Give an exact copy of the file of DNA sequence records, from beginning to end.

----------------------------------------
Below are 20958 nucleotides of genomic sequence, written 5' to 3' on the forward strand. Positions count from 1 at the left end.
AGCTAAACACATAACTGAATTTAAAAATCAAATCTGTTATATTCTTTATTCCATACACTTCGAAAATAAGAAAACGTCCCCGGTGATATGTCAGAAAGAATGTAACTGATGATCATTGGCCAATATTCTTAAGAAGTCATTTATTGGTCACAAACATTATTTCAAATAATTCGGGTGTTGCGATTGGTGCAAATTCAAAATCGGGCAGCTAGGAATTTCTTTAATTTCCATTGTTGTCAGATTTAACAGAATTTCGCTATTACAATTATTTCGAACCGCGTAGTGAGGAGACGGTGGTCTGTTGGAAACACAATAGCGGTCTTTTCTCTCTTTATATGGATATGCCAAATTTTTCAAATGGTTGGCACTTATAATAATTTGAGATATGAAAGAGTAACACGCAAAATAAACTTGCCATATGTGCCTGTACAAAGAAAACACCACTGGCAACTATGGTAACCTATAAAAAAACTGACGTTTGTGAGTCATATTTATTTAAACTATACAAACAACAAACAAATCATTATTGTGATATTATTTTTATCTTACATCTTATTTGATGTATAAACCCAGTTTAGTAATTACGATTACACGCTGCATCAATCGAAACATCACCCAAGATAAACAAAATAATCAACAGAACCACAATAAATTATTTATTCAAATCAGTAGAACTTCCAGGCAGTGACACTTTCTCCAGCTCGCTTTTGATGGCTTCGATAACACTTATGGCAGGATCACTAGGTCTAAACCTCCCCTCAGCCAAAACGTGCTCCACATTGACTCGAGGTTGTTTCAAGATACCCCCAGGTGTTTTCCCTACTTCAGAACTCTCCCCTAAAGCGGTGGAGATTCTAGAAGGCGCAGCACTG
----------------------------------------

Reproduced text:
Below are 20958 nucleotides of genomic sequence, written 5' to 3' on the forward strand. Positions count from 1 at the left end.
AGCTAAACACATAACTGAATTTAAAAATCAAATCTGTTATATTCTTTATTCCATACACTTCGAAAATAAGAAAACGTCCCCGGTGATATGTCAGAAAGAATGTAACTGATGATCATTGGCCAATATTCTTAAGAAGTCATTTATTGGTCACAAACATTATTTCAAATAATTCGGGTGTTGCGATTGGTGCAAATTCAAAATCGGGCAGCTAGGAATTTCTTTAATTTCCATTGTTGTCAGATTTAACAGAATTTCGCTATTACAATTATTTCGAACCGCGTAGTGAGGAGACGGTGGTCTGTTGGAAACACAATAGCGGTCTTTTCTCTCTTTATATGGATATGCCAAATTTTTCAAATGGTTGGCACTTATAATAATTTGAGATATGAAAGAGTAACACGCAAAATAAACTTGCCATATGTGCCTGTACAAAGAAAACACCACTGGCAACTATGGTAACCTATAAAAAAACTGACGTTTGTGAGTCATATTTATTTAAACTATACAAACAACAAACAAATCATTATTGTGATATTATTTTTATCTTACATCTTATTTGATGTATAAACCCAGTTTAGTAATTACGATTACACGCTGCATCAATCGAAACATCACCCAAGATAAACAAAATAATCAACAGAACCACAATAAATTATTTATTCAAATCAGTAGAACTTCCAGGCAGTGACACTTTCTCCAGCTCGCTTTTGATGGCTTCGATAACACTTATGGCAGGATCACTAGGTCTAAACCTCCCCTCAGCCAAAACGTGCTCCACATTGACTCGAGGTTGTTTCAAGATACCCCCAGGTGTTTTCCCTACTTCAGAACTCTCCCCTAAAGCGGTGGAGATTCTAGAAGGCGCAGCACTG